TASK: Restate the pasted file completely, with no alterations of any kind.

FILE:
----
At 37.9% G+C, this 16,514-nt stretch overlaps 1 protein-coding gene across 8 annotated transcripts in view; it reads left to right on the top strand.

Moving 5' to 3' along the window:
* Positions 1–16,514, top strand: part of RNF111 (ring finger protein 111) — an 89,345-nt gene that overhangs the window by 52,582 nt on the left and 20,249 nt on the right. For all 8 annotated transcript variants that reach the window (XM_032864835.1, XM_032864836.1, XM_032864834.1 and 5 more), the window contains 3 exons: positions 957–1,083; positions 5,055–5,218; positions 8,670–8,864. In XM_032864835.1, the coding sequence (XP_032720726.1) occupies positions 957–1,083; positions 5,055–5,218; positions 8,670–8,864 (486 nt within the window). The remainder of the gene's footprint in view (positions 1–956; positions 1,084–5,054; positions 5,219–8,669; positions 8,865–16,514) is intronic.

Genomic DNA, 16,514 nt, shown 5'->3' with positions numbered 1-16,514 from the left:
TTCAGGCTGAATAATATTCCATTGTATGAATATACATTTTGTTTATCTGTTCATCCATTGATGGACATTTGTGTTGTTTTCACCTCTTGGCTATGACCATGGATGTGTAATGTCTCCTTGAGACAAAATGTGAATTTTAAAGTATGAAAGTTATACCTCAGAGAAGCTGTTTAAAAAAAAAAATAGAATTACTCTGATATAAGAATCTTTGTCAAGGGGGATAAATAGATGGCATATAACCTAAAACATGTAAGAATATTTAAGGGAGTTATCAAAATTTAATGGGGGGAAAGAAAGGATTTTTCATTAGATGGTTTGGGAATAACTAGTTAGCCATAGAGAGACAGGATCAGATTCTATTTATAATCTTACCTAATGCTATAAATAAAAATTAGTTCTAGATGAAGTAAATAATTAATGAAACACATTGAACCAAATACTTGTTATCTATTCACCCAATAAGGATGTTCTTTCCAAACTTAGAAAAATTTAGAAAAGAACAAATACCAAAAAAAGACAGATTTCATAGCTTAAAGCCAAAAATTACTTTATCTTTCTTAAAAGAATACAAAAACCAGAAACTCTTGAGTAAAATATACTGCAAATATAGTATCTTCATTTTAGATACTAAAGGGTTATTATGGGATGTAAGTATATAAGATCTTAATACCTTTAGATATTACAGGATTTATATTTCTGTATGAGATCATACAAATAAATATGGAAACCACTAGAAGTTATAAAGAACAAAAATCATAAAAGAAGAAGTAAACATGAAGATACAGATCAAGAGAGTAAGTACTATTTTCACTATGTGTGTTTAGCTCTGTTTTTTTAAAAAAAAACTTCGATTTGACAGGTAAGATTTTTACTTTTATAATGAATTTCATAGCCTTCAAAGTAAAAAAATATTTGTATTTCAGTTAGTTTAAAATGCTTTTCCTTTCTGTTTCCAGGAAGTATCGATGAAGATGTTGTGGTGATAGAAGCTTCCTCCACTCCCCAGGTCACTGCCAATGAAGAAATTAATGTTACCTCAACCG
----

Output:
At 37.9% G+C, this 16,514-nt stretch overlaps 1 protein-coding gene across 8 annotated transcripts in view; it reads left to right on the top strand.

Moving 5' to 3' along the window:
* Positions 1–16,514, top strand: part of RNF111 (ring finger protein 111) — an 89,345-nt gene that overhangs the window by 52,582 nt on the left and 20,249 nt on the right. For all 8 annotated transcript variants that reach the window (XM_032864835.1, XM_032864836.1, XM_032864834.1 and 5 more), the window contains 3 exons: positions 957–1,083; positions 5,055–5,218; positions 8,670–8,864. In XM_032864835.1, the coding sequence (XP_032720726.1) occupies positions 957–1,083; positions 5,055–5,218; positions 8,670–8,864 (486 nt within the window). The remainder of the gene's footprint in view (positions 1–956; positions 1,084–5,054; positions 5,219–8,669; positions 8,865–16,514) is intronic.

Genomic DNA, 16,514 nt, shown 5'->3' with positions numbered 1-16,514 from the left:
TTCAGGCTGAATAATATTCCATTGTATGAATATACATTTTGTTTATCTGTTCATCCATTGATGGACATTTGTGTTGTTTTCACCTCTTGGCTATGACCATGGATGTGTAATGTCTCCTTGAGACAAAATGTGAATTTTAAAGTATGAAAGTTATACCTCAGAGAAGCTGTTTAAAAAAAAAAATAGAATTACTCTGATATAAGAATCTTTGTCAAGGGGGATAAATAGATGGCATATAACCTAAAACATGTAAGAATATTTAAGGGAGTTATCAAAATTTAATGGGGGGAAAGAAAGGATTTTTCATTAGATGGTTTGGGAATAACTAGTTAGCCATAGAGAGACAGGATCAGATTCTATTTATAATCTTACCTAATGCTATAAATAAAAATTAGTTCTAGATGAAGTAAATAATTAATGAAACACATTGAACCAAATACTTGTTATCTATTCACCCAATAAGGATGTTCTTTCCAAACTTAGAAAAATTTAGAAAAGAACAAATACCAAAAAAAGACAGATTTCATAGCTTAAAGCCAAAAATTACTTTATCTTTCTTAAAAGAATACAAAAACCAGAAACTCTTGAGTAAAATATACTGCAAATATAGTATCTTCATTTTAGATACTAAAGGGTTATTATGGGATGTAAGTATATAAGATCTTAATACCTTTAGATATTACAGGATTTATATTTCTGTATGAGATCATACAAATAAATATGGAAACCACTAGAAGTTATAAAGAACAAAAATCATAAAAGAAGAAGTAAACATGAAGATACAGATCAAGAGAGTAAGTACTATTTTCACTATGTGTGTTTAGCTCTGTTTTTTTAAAAAAAAACTTCGATTTGACAGGTAAGATTTTTACTTTTATAATGAATTTCATAGCCTTCAAAGTAAAAAAATATTTGTATTTCAGTTAGTTTAAAATGCTTTTCCTTTCTGTTTCCAGGAAGTATCGATGAAGATGTTGTGGTGATAGAAGCTTCCTCCACTCCCCAGGTCACTGCCAATGAAGAAATTAATGTTACCTCAACCG